The Landmark Music Festival debuts while the DC Shorts Film Festival returns, plus more cultural happenings.
The Launch of the Landmark Music Festival
DC emerges as a major stop for music festival devotees with the launch of the two-day Landmark Music Festival, benefiting restoration projects for the National Mall. “We considered a range of high-impact, large-scale events that could help us reach a broader audience,” says Kristine Fitton, vice president of marketing and communications for the Trust for the National Mall. “But we kept coming back to the idea of a music festival.” With headliners Drake and the Strokes (PICTURED) among the 40-plus acts, the festival hopes to draw 25,000 people each day. Charlie Jones of C3 Presents, which is producing the event, sees it as a cousin to the Austin City Limits Music Festival, noting, “The finest elements of the community will be represented through music, food, education, and family programs, all with a greater purpose: to support our national parks.” Two-day passes start at $150. September 26–27 at West Potomac Park
Theater This Fall: The Kennedy Center and Beyond
There is no shortage of thought-provoking theater this season in the DMV. The Kennedy Center presents Wagner, Max! Wagner! (September 25–26), a song cycle from Stew and Heidi Rodewald, the Tony-winning team behind Passing Strange. The show traces an unlikely link between opera composer Richard Wagner and the blues. “Both have been said to directly and indirectly reflect aspects of their respective cultures that many would like to forget,” says Stew, referring to the Nazis’ propagandistic use of Wagner and the blues’ painful echoes of slavery. “The show examines our fear of both.” Also on the calendar are Dana P. Rowe’s The Fix, a rock-infused satire of insider politics, playing at Signature Theatre (August 11– September 20, Arlington), and Christopher Baker’s take on Jane Austen’s Pride and Prejudice, at Center Stage (September 11–October 11, Baltimore).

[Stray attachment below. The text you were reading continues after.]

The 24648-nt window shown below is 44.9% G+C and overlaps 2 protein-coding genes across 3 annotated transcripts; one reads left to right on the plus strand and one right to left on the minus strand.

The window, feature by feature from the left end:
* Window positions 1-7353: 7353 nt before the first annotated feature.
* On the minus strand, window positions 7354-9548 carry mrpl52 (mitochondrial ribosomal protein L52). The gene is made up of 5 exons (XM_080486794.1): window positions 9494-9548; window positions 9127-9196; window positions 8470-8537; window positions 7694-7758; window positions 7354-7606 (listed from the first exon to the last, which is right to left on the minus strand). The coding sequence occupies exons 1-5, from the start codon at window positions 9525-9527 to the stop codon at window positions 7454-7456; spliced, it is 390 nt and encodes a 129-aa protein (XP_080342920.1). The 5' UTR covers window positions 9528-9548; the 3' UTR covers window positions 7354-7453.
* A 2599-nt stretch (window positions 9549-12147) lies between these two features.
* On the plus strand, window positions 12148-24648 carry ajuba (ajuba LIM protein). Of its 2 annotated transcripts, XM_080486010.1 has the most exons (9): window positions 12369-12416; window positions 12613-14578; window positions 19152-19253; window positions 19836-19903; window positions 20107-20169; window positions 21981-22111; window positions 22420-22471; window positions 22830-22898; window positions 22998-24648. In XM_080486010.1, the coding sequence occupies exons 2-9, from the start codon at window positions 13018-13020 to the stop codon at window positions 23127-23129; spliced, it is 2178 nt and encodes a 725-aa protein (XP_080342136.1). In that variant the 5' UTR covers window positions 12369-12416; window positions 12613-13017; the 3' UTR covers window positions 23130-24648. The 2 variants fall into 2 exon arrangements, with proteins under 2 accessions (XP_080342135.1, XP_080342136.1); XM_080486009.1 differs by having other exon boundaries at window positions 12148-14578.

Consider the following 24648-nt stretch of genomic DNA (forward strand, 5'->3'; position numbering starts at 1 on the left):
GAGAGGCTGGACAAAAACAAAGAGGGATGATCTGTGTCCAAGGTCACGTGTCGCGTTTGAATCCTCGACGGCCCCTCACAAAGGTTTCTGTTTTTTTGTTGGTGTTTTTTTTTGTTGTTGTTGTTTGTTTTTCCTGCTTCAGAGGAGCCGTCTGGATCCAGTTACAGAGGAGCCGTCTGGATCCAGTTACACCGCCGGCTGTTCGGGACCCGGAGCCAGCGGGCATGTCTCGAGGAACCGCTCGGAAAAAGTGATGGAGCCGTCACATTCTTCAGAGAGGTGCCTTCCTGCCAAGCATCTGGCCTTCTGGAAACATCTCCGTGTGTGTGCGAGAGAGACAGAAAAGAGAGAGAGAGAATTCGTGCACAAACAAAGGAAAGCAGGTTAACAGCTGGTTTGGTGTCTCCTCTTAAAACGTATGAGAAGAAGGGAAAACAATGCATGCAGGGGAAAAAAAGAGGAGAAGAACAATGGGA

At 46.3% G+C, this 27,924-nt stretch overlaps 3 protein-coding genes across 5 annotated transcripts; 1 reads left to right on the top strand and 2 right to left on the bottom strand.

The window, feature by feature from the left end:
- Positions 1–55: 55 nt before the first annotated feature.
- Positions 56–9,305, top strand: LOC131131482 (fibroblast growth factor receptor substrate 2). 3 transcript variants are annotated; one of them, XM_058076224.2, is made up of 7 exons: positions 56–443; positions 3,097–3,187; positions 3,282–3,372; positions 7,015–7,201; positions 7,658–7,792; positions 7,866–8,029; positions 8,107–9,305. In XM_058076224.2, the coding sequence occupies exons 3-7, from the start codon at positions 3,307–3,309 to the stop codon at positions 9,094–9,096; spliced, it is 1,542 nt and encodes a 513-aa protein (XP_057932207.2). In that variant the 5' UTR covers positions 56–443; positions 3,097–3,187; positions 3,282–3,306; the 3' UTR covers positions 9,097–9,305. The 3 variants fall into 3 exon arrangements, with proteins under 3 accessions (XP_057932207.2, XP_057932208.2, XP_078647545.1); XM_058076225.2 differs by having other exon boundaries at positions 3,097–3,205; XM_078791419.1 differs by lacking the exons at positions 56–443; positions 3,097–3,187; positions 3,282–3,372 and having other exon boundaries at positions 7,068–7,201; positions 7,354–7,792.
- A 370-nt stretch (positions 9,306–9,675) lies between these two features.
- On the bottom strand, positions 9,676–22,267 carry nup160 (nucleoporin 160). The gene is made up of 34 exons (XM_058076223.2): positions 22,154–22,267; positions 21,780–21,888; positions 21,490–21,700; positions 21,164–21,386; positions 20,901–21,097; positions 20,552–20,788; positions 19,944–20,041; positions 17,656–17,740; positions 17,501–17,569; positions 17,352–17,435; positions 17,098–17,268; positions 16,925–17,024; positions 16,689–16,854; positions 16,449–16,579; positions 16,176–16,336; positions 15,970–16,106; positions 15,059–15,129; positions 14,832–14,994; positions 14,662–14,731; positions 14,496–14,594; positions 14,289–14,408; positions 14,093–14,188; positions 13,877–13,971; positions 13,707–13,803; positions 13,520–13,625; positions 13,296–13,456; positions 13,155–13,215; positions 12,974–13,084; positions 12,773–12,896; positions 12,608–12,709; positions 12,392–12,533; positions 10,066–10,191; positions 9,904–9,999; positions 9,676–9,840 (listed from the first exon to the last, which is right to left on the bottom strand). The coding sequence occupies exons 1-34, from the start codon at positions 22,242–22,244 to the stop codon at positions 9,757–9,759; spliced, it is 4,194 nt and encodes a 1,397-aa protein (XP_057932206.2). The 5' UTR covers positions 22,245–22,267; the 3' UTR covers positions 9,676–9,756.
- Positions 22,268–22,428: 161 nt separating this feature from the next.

The Return of the DC Shorts Film Festival
This year’s DC Shorts Film Festival and Screenplay Competition features 125 short films, ranging from two to 30 minutes in length, from 24 countries. “A great short film is like a great short story,” says Jon Gann, the festival’s founder and executive director. “It’s a format unto its own.” Documentaries are a perennial favorite (“Washingtonians are a sophisticated bunch,” he says), so we asked Gann to recommend a few below. September 10–20, various venues
Last Chance to View Magdalena Abakanowicz's Sculpture Installation
Magdalena Abakanowicz's yearlong sculpture installation, a special exhibition of The New York Avenue Sculpture Project, is coming to an end. Her mammoth bronze human figures (such as 2009’s Walking Figures, PICTURED) and stainless steel birds have delighted and intrigued commuters and passersby along New York Avenue since last fall, and Washingtonians have until September 27 to take in the stunning sight. New York Avenue NW, between 12th and 13th Streets